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There’s a 12% chance of getting COVID-19 from someone in your home, new University of Utah study says

A new study from the University of Utah says there’s a 12% chance of getting the coronavirus from someone in your home

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Electron microscope image of a novel coronavirus SARS-CoV-2 particle.

This 2020 electron microscope image made available by the National Institute of Allergy and Infectious Diseases shows a novel coronavirus SARS-CoV-2 particle isolated from a patient, in a laboratory in Fort Detrick, Md.

NIAID/NIH via Associated Press

A new study from the University of Utah suggest there’s a 12% chance of getting the novel coronavirus from someone in your home who has the virus.

The study — a part of Phase One of the Utah Hero Project from the University of Utah — tested thousands of Utah residents.

  • 8,500 Utahns from ages 12 and up were tested.
  • The subjects were from Davis, Salt Lake, Summit, and Utah counties.
Close examination of COVID-19 cases worldwide has already taught us that new coronavirus infection spreads more readily when people are close to one another indoors for long periods of time. That characterizes the living condition of many homes — and yet spread from one person in a household to another fails to happen about 88% of the time. What, then, could make the difference between who is likely to spread the virus and who is not? — University of Utah Health’s Julie Kiefer wrote, according to KSL.com.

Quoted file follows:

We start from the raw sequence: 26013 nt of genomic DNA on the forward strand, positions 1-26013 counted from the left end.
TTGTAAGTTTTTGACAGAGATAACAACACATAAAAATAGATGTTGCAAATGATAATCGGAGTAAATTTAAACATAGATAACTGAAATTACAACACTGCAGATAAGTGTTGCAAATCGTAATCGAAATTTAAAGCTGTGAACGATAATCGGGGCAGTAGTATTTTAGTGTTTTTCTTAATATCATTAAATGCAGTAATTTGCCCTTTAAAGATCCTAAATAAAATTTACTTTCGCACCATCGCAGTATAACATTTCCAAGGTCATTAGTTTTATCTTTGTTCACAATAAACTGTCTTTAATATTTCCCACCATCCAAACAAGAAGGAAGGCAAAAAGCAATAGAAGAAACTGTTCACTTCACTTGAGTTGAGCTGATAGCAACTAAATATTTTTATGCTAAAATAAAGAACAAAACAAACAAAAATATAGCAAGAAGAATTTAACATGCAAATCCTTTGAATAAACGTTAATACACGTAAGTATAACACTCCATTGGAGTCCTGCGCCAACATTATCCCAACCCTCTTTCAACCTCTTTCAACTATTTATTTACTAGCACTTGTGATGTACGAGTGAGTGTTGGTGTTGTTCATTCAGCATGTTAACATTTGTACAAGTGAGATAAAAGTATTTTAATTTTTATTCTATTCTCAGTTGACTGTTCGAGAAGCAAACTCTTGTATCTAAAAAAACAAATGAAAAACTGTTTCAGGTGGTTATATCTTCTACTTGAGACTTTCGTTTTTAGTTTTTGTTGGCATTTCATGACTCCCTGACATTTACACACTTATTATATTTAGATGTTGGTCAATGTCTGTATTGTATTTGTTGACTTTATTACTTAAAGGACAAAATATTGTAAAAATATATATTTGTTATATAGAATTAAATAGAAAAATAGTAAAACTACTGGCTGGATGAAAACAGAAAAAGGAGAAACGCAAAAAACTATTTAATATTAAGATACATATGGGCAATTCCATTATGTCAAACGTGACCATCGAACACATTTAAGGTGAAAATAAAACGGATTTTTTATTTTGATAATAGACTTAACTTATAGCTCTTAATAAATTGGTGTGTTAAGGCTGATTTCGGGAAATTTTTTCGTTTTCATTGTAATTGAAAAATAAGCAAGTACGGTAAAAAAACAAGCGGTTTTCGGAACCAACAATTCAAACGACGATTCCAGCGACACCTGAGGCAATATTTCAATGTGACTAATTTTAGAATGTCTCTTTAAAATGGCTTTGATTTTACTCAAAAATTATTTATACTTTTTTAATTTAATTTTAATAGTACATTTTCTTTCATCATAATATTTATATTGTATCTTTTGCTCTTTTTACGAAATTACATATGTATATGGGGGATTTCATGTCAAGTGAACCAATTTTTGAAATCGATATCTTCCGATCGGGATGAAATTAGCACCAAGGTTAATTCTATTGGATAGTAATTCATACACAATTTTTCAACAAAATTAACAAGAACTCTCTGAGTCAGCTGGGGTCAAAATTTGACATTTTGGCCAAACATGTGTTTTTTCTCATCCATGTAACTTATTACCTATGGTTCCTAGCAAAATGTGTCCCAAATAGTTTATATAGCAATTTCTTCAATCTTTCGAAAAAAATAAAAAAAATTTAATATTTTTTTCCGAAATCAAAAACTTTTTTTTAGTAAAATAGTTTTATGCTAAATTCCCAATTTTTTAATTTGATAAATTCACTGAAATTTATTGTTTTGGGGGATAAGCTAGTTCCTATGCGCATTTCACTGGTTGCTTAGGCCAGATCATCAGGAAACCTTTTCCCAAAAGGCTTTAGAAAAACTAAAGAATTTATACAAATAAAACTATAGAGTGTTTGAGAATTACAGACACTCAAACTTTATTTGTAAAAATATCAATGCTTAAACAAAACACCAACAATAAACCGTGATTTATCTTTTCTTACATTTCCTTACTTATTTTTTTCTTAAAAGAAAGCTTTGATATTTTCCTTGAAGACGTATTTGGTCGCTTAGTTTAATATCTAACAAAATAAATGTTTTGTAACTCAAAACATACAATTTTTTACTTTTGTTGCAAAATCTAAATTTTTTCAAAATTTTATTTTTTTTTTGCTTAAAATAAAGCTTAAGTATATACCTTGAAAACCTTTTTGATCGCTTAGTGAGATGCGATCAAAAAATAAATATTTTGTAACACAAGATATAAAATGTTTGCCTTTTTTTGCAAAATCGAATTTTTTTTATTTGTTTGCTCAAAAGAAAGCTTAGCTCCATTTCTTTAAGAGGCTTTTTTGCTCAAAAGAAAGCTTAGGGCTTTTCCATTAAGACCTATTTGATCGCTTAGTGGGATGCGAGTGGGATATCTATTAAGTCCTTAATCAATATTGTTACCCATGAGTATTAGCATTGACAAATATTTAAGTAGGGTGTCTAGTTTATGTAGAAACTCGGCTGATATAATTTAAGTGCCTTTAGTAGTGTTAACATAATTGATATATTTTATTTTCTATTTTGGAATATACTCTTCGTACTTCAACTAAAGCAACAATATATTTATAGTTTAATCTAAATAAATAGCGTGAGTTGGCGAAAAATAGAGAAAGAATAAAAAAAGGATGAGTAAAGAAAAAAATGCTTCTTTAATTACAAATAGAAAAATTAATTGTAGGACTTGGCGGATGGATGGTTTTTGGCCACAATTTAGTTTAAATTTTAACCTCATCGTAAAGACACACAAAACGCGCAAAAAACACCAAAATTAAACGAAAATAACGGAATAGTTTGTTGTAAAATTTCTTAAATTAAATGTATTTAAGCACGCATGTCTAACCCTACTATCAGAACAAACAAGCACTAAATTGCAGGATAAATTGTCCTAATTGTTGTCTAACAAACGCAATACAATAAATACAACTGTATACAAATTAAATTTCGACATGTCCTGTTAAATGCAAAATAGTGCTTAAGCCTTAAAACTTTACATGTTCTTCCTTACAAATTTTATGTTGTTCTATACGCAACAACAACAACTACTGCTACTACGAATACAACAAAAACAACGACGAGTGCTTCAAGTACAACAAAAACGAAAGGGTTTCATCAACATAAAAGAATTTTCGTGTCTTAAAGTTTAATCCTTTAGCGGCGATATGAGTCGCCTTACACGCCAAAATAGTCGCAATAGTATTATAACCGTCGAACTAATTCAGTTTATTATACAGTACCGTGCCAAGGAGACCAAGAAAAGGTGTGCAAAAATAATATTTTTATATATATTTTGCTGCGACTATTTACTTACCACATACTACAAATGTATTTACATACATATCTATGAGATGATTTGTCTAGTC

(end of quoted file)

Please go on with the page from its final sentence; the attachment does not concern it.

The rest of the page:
Kiefer said one of the reasons for high infection rates is due to “superspreaders.” According to Kiefer, 10% to 20% of infected people can create 80% of cases, according to KSL.com

Another study said something similar

Back in mid-August, data from the Utah Department of Health found that just under 18,000 of the state’s near first 47,000 confirmed cases since the pandemic began were transmitted between family members or roommates, as the Deseret News reported.

State public health officials warned large households to be cautious.

  • “If there’s someone vulnerable in your household, all family members should take extra precautions to avoid exposure to COVID-19. If possible, those at high risk should avoid caring for children. Sick family members should be separated from the higher risk person. All family members should wear face masks in public, keep physical distance in public and wash their hands whenever they return home,” state health department officials said at the time, according to the Deseret News.